Thursday, February 7, 2013 | return to: arts


Sorceress from the Talmud springs to life in Anton’s latest

by renee ghert-zand, j. correspondent

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Did you know that the Talmud names more demons than women?

This is the kind of fascinating and arcane information that author Maggie Anton learned while conducting research for her latest novel, “Rav Hisda’s Daughter,” in which she imagines the life of the unnamed woman mentioned most frequently in the central text of rabbinic Judaism.

Anton will tell how she went about bringing to life this exceptional woman — the sorceress daughter of a great rabbi of the Talmud — during talks at Congregation Beth Sholom in San Francisco and Congregation Beth El in Berkeley.

Sorceress from the Talmud  springs to life in Anton’s latest
Sorceress from the Talmud springs to life in Anton’s latest
The author — known for her ability to blend Jewish history, esoteric Jewish law and a strong feminist sensibility — faced new challenges in writing this book. For her popular and award-winning “Rashi’s Daughters” trilogy set in

11th-century France, Anton was able to access archival records of France’s Jewish community dating back to the early Middle Ages.

But this time, to animate a young female sorceress in 3rd-century Persian-ruled Babylonia, Anton had to do most of her digging in the Talmud itself, including many obscure passages about magic and incantations. This kind of work was not completely new to the author, a former chemist who has been studying Talmud  intensively for many years, but it did amount to a more difficult research process.

“The Talmud is self-referential,” Anton said in a phone interview from her home in Los Angeles, “and it has no index.” There were a few excellent reference books about the sages to which she could turn, but Anton’s task was mostly to meticulously plow through the entire Talmud with her study partner three times in three years looking for passages about Rav Hisda’s daughter, her two husbands (rival rabbis) and incantation bowls. “Those last sections are definitely not ones they study in yeshiva,” Anton noted.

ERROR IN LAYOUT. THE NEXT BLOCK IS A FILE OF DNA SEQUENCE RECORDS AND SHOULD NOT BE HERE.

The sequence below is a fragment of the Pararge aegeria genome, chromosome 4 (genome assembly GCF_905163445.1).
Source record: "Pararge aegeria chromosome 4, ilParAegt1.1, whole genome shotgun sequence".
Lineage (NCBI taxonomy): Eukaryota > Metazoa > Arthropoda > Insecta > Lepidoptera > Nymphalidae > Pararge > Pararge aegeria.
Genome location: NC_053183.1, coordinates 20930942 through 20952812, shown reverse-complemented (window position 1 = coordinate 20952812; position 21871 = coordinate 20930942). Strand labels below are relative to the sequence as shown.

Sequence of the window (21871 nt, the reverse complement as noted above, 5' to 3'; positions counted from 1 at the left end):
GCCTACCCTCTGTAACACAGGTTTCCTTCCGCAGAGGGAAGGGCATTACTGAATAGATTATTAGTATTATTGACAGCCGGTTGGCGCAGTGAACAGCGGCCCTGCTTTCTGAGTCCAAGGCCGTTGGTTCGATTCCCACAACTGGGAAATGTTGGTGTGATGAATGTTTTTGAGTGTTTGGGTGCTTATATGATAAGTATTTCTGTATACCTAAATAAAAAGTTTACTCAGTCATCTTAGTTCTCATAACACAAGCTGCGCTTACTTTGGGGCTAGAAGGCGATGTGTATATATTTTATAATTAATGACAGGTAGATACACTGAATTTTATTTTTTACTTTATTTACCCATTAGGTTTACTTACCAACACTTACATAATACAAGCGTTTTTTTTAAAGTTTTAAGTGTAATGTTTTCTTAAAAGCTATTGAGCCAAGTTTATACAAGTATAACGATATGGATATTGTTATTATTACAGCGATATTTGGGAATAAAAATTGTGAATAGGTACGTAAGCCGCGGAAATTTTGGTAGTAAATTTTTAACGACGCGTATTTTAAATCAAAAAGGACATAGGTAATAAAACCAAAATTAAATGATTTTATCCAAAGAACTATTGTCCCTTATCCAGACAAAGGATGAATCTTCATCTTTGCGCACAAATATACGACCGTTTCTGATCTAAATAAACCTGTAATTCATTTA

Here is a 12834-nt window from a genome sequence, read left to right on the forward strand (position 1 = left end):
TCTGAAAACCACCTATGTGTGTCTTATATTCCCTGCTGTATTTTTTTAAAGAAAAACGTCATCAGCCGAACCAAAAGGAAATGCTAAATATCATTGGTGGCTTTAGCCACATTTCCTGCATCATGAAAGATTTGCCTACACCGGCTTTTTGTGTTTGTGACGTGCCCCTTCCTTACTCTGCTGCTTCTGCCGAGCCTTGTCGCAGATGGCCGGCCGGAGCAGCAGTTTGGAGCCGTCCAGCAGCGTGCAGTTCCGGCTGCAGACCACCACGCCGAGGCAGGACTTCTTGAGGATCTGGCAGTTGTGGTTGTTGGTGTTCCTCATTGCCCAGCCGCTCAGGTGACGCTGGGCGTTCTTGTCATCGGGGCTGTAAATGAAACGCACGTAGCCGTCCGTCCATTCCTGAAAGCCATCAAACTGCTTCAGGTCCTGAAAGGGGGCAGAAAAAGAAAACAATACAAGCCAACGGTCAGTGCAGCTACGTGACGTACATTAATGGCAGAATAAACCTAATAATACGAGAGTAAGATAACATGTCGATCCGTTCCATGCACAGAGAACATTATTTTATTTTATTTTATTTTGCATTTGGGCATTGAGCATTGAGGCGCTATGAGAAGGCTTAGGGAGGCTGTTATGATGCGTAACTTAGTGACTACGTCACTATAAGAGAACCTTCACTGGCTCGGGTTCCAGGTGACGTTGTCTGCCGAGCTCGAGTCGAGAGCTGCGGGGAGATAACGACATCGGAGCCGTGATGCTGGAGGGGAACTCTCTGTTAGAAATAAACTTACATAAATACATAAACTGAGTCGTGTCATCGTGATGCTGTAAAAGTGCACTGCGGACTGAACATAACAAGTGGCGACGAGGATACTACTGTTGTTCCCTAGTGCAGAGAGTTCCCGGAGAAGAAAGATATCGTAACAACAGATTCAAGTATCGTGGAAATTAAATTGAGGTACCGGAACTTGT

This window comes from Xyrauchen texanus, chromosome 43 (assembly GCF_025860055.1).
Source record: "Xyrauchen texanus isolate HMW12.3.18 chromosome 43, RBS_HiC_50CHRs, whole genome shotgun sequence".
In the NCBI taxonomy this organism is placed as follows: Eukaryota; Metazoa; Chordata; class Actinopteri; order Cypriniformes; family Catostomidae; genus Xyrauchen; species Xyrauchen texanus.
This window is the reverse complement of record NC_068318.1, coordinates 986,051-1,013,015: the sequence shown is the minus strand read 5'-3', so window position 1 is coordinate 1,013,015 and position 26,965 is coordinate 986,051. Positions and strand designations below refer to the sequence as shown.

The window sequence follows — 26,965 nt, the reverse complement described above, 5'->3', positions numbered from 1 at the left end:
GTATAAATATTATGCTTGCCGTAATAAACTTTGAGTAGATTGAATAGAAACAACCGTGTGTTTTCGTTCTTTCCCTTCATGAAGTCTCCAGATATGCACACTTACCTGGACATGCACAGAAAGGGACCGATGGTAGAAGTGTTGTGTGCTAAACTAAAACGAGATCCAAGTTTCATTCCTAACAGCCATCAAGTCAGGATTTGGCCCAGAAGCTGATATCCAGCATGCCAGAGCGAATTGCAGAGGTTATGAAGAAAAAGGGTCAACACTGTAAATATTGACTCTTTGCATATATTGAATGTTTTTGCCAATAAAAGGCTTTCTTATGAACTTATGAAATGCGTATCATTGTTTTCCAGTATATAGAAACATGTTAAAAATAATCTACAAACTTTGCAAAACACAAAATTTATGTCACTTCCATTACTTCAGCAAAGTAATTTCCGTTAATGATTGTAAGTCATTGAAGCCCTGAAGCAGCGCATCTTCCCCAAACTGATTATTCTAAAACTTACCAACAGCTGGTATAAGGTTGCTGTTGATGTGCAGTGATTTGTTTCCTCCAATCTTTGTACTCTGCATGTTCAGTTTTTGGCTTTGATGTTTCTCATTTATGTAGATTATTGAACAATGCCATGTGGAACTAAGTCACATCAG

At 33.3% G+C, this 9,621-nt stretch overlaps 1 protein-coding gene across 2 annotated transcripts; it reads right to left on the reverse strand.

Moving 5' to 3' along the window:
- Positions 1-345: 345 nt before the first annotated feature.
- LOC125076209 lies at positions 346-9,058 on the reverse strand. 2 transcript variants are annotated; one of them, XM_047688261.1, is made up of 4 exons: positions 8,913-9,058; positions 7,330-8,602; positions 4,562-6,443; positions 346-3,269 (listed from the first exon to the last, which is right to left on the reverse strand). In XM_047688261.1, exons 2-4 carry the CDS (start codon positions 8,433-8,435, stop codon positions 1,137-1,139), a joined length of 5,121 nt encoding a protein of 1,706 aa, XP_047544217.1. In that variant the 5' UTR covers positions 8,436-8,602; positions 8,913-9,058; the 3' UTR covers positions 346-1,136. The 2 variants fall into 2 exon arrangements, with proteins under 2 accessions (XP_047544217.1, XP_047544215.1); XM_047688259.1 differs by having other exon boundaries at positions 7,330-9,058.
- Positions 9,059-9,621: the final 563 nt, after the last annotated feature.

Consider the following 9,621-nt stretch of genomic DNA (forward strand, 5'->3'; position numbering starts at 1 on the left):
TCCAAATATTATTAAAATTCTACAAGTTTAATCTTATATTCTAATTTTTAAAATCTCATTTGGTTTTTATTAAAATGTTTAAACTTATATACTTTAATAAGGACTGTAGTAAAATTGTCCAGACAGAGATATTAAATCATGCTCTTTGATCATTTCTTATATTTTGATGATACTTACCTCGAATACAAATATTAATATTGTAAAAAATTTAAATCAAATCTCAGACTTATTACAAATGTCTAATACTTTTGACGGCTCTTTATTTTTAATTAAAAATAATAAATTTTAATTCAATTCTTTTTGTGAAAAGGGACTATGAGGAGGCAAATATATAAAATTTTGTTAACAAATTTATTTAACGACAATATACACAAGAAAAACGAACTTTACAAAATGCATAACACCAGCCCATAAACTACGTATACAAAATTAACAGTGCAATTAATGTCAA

Learning about the incantation bowls was an important part of Anton’s bringing all the women in the story to life. She wanted to use authentic women’s names from the period, and found a treasure trove of them mentioned in association with the bowls and their associated spells.

Fans of Anton’s fast-paced and absorbing writing will notice a difference in her new book. “This time, I didn’t even know my character’s name, so to avoid that problem, I decided to write in first person,” she said. “There’s no omniscient narrator, so this gave me the opportunity to get deeper into the protagonist’s feeling and thinking.”

Developing her relationship with the main character was different than in the past, Anton said. “As I was writing ‘Rashi’s Daughters,’ I had a big attachment. I was very invested, because the characters reflected parts of me. I brought my own experiences and sensibilities to the characters.

“In this case,” she said, “it’s more that I was stepping into Rav Hisda’s daughter’s shoes.

“The status of women was terrible at the time, and I am lucky that I got to write about a woman who occupied a unique position, as she was in the upper strata. She has slaves, which is something abhorrent to me. But I had to put away my 21st-century view and get into her mindset.”

Anton also had to enter a world in which demons, magic and incantations were very real to people. It turned out that the timing was just right, with incantation bowls having been dug up by archeologists after the recent Iraq War. “There is cutting-edge research on historical Jewish magic going on right now,” she said.

Anton also found that on the back of her “Rashi’s Daughters” success, many contemporary Talmud scholars were happy to assist her. “It was a pleasant surprise to be able to pick the brains of the world’s experts in my field,” Anton said of the 20 scholars she approached, including  Rachel Adler at Hebrew Union College–Jewish Institute of Religion, and Judith Hauptman and Richard Kalmin of the Jewish Theological Seminary in New York.

Anton plans to continue bringing women out of the shadows of Jewish history and religious literature into fiction.  Stay tuned for “Rav Hisda’s Daughter, Book II: Enchantress.”

Maggie Anton will be at Congregation Beth Sholom, 301 14th Ave., S.F. on Friday, Feb. 8 and Saturday, Feb. 9; and at 2 p.m. Sunday, Feb 10 at Congregation Beth El, 1301 Oxford St., Berkeley. Free.

“Rav Hisda’s Daughter, Book I: Apprentice” by Maggie Anton (480 pages, Plume, $16)


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